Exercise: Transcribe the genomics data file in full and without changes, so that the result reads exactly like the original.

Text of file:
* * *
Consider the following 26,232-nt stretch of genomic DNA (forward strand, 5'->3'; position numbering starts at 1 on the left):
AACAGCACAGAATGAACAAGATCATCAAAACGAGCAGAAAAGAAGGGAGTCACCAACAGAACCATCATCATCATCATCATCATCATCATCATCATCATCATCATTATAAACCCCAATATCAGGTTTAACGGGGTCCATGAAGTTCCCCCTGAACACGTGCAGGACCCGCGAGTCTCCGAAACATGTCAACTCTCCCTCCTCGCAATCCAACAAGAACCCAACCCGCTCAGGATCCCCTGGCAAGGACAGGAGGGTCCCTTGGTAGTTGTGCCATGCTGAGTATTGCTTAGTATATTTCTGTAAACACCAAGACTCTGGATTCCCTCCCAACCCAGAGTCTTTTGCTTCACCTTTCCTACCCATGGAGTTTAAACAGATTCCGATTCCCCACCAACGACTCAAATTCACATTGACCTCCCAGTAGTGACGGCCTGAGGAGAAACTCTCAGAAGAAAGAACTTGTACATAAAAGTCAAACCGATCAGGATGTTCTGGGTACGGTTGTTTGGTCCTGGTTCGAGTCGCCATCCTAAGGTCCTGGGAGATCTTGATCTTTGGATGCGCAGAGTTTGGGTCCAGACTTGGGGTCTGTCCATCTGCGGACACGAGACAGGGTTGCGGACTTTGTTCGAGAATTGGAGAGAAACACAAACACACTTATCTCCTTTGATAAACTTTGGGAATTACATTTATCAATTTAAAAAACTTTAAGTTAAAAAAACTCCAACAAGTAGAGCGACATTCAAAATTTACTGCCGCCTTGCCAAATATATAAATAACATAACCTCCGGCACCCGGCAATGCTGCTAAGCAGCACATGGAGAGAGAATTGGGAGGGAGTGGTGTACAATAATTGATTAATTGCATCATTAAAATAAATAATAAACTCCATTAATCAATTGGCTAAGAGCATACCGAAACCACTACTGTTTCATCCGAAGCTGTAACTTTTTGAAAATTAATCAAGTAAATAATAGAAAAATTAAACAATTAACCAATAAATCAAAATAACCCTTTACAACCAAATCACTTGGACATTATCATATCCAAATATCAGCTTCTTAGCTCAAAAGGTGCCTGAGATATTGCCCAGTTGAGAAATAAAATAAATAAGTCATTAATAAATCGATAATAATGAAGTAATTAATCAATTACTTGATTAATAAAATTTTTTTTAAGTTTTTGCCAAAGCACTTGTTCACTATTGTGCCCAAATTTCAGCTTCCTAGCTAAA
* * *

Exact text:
Consider the following 26,232-nt stretch of genomic DNA (forward strand, 5'->3'; position numbering starts at 1 on the left):
AACAGCACAGAATGAACAAGATCATCAAAACGAGCAGAAAAGAAGGGAGTCACCAACAGAACCATCATCATCATCATCATCATCATCATCATCATCATCATCATTATAAACCCCAATATCAGGTTTAACGGGGTCCATGAAGTTCCCCCTGAACACGTGCAGGACCCGCGAGTCTCCGAAACATGTCAACTCTCCCTCCTCGCAATCCAACAAGAACCCAACCCGCTCAGGATCCCCTGGCAAGGACAGGAGGGTCCCTTGGTAGTTGTGCCATGCTGAGTATTGCTTAGTATATTTCTGTAAACACCAAGACTCTGGATTCCCTCCCAACCCAGAGTCTTTTGCTTCACCTTTCCTACCCATGGAGTTTAAACAGATTCCGATTCCCCACCAACGACTCAAATTCACATTGACCTCCCAGTAGTGACGGCCTGAGGAGAAACTCTCAGAAGAAAGAACTTGTACATAAAAGTCAAACCGATCAGGATGTTCTGGGTACGGTTGTTTGGTCCTGGTTCGAGTCGCCATCCTAAGGTCCTGGGAGATCTTGATCTTTGGATGCGCAGAGTTTGGGTCCAGACTTGGGGTCTGTCCATCTGCGGACACGAGACAGGGTTGCGGACTTTGTTCGAGAATTGGAGAGAAACACAAACACACTTATCTCCTTTGATAAACTTTGGGAATTACATTTATCAATTTAAAAAACTTTAAGTTAAAAAAACTCCAACAAGTAGAGCGACATTCAAAATTTACTGCCGCCTTGCCAAATATATAAATAACATAACCTCCGGCACCCGGCAATGCTGCTAAGCAGCACATGGAGAGAGAATTGGGAGGGAGTGGTGTACAATAATTGATTAATTGCATCATTAAAATAAATAATAAACTCCATTAATCAATTGGCTAAGAGCATACCGAAACCACTACTGTTTCATCCGAAGCTGTAACTTTTTGAAAATTAATCAAGTAAATAATAGAAAAATTAAACAATTAACCAATAAATCAAAATAACCCTTTACAACCAAATCACTTGGACATTATCATATCCAAATATCAGCTTCTTAGCTCAAAAGGTGCCTGAGATATTGCCCAGTTGAGAAATAAAATAAATAAGTCATTAATAAATCGATAATAATGAAGTAATTAATCAATTACTTGATTAATAAAATTTTTTTTAAGTTTTTGCCAAAGCACTTGTTCACTATTGTGCCCAAATTTCAGCTTCCTAGCTAAA